George Washington Papers

To George Washington from Lieutenant General Rochambeau, 2 February 1781

From Lieutenant General Rochambeau

Newport. February 2d 1781


I have received your Excellency’s Letter of the 23d Last month.1 I cannot too much admire, on one part the wisdom of the means employed by your Excellency to Leave to congrés an affair in which the military Discipline could not interfere without using rigorous measures that would not have been Well timed. on the other part, all the Sentiments of Patriotism of Virtue, of reason, existing among a number of men exasperated and revolted, under the most reprehensible and most dangerous forms. I am in hopes that the causes of the want of Provisions, and most necessary things that your army Labours under, are going to be compleatly removed, and that your Excellency will have a favorable moment to come and see this corps under your orders, that expects you with the greatest impatience, from the general down to the soldier.

The chain of communication of Lauzun’s huzzards is to be pushed as far as Hartford according to the orders of your Excellency. I have seen the Lieutenant Colonel Laurens. I have talked to him, with all the Truth and openness of my soul, and I have specially recommended to him to do the same, and to speak freely and with an open heart about the Distress of this unhappy country, unless it be strongly and powerfully succoured.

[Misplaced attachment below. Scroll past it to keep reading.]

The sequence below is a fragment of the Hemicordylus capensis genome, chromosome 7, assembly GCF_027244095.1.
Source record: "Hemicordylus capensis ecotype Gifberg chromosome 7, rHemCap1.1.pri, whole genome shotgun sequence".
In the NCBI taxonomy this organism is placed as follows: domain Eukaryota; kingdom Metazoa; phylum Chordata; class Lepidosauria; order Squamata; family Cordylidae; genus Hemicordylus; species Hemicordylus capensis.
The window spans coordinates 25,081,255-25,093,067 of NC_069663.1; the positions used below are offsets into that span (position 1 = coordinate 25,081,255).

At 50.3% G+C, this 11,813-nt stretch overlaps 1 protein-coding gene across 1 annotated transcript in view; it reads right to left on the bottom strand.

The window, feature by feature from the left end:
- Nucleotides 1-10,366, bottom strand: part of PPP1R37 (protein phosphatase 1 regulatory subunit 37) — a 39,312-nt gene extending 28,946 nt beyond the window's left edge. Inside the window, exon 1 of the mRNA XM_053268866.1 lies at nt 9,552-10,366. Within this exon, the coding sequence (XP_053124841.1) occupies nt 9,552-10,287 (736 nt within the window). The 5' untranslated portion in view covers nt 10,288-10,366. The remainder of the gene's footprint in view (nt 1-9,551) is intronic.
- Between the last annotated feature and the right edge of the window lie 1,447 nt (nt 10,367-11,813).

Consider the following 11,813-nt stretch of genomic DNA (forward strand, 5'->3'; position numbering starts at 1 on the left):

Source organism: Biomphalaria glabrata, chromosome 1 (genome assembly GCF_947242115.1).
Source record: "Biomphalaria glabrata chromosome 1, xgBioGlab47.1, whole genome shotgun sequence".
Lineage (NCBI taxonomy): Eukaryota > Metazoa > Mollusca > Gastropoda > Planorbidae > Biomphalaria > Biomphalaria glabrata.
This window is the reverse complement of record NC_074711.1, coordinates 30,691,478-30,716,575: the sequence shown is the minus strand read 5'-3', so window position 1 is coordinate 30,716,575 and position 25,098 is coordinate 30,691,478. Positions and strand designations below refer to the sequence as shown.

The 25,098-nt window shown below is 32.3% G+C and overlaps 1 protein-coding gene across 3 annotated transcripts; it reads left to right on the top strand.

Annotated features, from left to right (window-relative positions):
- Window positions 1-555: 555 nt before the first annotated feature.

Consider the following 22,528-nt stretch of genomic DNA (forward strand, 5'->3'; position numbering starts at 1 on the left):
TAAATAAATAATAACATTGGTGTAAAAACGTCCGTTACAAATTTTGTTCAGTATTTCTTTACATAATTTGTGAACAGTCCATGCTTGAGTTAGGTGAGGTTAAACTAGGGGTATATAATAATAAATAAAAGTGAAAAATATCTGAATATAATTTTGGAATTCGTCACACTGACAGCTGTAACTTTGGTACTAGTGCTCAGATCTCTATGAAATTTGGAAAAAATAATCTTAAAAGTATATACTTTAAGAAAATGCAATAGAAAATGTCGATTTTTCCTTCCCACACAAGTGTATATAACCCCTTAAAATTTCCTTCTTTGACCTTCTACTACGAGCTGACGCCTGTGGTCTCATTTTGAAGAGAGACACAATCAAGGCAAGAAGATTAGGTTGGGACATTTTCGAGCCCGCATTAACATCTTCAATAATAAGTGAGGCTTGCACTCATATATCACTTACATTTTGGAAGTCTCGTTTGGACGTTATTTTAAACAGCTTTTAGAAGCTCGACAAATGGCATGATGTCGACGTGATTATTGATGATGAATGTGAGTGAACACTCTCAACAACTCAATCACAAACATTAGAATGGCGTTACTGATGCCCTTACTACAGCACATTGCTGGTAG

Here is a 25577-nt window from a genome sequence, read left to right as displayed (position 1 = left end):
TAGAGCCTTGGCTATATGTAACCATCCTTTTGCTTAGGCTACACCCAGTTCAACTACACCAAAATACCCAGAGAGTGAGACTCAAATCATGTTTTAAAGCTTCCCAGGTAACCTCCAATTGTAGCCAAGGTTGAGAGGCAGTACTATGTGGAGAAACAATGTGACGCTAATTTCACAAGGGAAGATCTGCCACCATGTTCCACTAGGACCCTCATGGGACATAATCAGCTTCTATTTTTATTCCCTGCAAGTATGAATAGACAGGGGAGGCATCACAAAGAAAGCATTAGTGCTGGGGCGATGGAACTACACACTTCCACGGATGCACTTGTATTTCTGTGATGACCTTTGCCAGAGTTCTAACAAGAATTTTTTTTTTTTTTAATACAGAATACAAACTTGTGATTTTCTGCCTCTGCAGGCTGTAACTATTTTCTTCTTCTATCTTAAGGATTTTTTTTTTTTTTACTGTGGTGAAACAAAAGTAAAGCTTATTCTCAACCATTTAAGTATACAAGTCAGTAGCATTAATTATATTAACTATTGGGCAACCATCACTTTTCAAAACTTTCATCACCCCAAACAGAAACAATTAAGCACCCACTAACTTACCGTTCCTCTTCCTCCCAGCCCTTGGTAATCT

But the forms of Congress are very slow, it comes rather Late. They should have sent him with my son, or at Least, immediately after.2 he will arrive too late to have any influency upon the success of next campaign if our ministry has not resolved beforehand to send us powerfull reinforcements.

I join here for the Perusal of your Excellency a copy of a Letter that I have received from the Governor of St Domingo, Your Excellency will see that the affairs in that country are not more shining at this present moment than ours are.3 There are various reports about the Loss of the British in Gardner’s bay The Chevalier Destouches has sent an officer to Plumb island, he is very expert and capable to decide him about the measures that he is to follow in consequence of that event.4

Mr De Corny, Commissary at war, well known to your Excellency has an asthma that torments him very much, he had strongly sollicited my Leave to return to France with Mr Laurens, upon the frigate the Alliance. The State of his health and the speedy departure of the Frigate does not give me time to wait for the return of the Expresses, for your agreement to it, But I hope your Excellency will Approve my having given him Leave; he will be very usefull to Mr Laurens, at his first appearance and Launching out in that country.5 I am with respect, and great personal attachment Sir, Your Excellency’s Most humble most obedient Servant,

le cte de rochambeau

The Count de St Memes, Colonel of the Soissonnois regiment setts off to morrow for head quarters to wait on Your Excellency and thence to go to Philadelphy, if Your Excellency gives him Leave.6

LS, DLC:GW; LB, in French, DLC: Rochambeau Papers, vol. 7; LB, in French, DLC: Rochambeau Papers, vol. 8. The postscript appears only on the LS. GW replied to Rochambeau on 14 Feb. (first letter).

1Rochambeau refers to GW’s letter to him of 20 Jan.; both letter-book copies have “20” for the date. GW wrote no letter to Rochambeau on 23 January.